Scatec Solar

Bringing solar to South Africa

Norway-headquartered Scatec Solar believes building its largest photovoltaic plant to date in South Africa will prove a vital stepping-stone to becoming the world’s leading solar energy provider

Norwegian investor Scatec Group founded Scatec Solar (SSO) in 2007 with the vision of providing “competitive energy for a better future”.  Later, Japanese trading house Itochu Corporation invested in the company.  The solar energy provider has since installed around 270MW of photovoltaic (PV) power systems in various countries and accumulated a pipeline of 2.3GW across Europe, Africa, the US and Japan.

SSO was the first company to develop a megawatt-sized project in Germany, as well as the world’s first triple ISO-certified solar development and EPC company. Driven to always grow and improve, it has held the world record for the largest PV power plant three times. But it’s not all about impressing people; one of SSO’s central aims is to make solar power affordable to people worldwide.

Chief executive Raymond Carlsen says the company’s objective is “to establish solar PV as a sustainable and lucrative future source of energy all over the world”, and its track record indicates that it has made an excellent start in fulfilling this mission.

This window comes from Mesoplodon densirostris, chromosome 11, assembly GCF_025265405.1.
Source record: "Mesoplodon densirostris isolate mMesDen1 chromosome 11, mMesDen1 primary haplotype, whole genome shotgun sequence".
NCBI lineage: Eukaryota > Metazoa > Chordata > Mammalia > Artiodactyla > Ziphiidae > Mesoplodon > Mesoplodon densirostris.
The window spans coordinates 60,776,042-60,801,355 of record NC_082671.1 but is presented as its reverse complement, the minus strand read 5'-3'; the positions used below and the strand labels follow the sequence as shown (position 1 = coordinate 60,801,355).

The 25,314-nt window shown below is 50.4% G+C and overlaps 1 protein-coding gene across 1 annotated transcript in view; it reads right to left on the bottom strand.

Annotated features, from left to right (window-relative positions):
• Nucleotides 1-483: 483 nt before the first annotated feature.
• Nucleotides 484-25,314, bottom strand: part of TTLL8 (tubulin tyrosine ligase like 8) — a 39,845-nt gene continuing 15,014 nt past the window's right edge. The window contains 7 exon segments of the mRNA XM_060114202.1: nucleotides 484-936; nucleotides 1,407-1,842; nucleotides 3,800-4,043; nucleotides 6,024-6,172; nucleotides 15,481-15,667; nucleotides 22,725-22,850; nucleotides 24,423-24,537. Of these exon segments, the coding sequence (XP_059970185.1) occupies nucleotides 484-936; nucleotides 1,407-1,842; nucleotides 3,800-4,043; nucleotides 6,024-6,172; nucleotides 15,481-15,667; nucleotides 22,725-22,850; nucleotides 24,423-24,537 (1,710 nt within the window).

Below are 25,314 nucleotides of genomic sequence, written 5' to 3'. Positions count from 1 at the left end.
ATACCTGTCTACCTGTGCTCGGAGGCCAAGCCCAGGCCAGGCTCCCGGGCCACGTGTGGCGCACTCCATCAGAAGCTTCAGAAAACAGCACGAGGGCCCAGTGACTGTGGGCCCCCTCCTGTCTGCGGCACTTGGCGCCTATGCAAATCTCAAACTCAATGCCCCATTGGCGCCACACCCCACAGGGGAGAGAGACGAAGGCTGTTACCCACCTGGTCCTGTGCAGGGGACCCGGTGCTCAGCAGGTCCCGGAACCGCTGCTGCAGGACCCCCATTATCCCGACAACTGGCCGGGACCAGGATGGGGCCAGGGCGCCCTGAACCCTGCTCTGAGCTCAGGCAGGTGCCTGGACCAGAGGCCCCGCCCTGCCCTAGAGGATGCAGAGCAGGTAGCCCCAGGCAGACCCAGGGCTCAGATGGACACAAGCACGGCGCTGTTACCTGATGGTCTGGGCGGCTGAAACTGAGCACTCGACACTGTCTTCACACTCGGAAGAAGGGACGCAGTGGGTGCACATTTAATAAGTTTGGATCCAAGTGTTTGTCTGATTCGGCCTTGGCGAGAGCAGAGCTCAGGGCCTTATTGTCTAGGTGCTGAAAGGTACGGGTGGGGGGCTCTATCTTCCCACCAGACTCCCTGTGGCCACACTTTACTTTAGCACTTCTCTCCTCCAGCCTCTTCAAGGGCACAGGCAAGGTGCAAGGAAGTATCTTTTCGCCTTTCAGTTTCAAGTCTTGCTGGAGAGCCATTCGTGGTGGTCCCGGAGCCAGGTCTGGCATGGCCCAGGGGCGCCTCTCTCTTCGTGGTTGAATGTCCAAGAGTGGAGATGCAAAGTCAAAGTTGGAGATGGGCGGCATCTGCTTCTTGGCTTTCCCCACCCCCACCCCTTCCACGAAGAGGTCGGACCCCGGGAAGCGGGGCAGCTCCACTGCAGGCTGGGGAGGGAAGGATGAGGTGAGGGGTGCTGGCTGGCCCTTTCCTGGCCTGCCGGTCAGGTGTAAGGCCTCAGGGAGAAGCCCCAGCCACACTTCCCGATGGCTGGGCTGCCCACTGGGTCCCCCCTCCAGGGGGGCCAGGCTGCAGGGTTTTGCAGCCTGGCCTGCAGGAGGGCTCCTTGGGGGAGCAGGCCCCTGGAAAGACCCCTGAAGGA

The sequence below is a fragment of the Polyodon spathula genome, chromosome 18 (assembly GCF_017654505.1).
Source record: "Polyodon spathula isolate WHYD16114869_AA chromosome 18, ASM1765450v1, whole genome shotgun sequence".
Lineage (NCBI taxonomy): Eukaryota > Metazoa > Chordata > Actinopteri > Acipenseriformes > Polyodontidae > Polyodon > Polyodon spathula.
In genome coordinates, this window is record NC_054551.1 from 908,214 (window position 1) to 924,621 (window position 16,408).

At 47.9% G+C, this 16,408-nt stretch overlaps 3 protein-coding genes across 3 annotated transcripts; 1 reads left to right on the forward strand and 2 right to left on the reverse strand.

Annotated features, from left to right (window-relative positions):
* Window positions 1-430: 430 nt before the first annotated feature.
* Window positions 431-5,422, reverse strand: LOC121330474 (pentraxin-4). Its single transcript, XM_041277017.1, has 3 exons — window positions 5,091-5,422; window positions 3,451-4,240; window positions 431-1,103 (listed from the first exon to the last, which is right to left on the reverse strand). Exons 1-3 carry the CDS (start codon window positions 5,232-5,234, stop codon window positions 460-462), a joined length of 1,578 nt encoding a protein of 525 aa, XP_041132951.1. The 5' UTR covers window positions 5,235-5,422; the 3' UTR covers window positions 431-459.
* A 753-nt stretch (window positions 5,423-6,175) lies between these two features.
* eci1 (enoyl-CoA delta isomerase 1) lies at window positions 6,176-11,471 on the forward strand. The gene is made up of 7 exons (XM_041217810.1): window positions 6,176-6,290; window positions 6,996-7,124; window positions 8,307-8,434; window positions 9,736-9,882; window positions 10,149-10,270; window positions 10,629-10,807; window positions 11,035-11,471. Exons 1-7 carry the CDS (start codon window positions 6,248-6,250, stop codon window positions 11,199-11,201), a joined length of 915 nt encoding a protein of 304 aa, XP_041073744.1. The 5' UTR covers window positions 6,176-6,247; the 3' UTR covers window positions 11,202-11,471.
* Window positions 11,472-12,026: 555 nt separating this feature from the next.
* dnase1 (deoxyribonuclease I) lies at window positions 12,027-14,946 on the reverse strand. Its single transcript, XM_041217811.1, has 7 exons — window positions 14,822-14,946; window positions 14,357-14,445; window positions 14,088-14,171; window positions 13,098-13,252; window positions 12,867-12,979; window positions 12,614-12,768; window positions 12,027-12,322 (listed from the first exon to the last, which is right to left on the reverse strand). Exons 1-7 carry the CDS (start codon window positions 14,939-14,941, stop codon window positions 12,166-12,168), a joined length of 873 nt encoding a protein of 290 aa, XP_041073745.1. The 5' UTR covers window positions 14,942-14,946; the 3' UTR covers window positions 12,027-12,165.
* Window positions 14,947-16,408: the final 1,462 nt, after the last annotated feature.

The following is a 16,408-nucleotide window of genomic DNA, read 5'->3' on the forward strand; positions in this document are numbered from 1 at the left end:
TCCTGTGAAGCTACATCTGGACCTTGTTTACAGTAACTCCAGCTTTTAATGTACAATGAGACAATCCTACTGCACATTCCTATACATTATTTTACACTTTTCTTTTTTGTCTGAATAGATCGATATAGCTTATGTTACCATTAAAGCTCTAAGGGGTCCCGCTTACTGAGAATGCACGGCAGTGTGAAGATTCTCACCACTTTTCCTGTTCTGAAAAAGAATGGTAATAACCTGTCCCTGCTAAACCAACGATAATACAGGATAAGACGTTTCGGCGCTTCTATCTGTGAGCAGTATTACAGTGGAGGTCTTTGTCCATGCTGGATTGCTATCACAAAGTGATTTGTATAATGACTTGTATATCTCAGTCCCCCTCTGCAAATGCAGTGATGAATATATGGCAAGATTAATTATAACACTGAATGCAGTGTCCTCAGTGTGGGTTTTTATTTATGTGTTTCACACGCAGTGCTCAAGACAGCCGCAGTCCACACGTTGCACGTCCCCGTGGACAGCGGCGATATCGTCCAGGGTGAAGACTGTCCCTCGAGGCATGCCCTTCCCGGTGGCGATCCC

“Deploying the best available technologies to develop, build and operate commercial rooftop- and ground-mounted PV systems, SSO will take care of all aspects of a customer’s PV project; from securing permitting rights to the final commissioning and operations of the solar system,” he adds. “We also offer attractive financing and low-risk investment opportunities for our partners.”

Latest milestone

SSO is currently building its largest project to date at Kalkbult, in the Northern Cape of South Africa. The South African Department of Energy (DoE) awarded the 75MW project to SSO in the first round of the South African Renewable Energy Independent Power Producer Program (REIPPP) in November.

“We see the future-oriented South African renewable energy initiative as a great opportunity to demonstrate the true potential of solar energy as a source for large-scale electricity production both in Africa, as well as other areas in the world where electricity is in great demand and the solar irradiation is favourable,” comments Carlsen.

“It is strategically important for SSO to demonstrate a successful completion of the project on time and according to plan as this will further strengthen our competitiveness in the next rounds in SA, as well as in other developing markets both in African and worldwide.”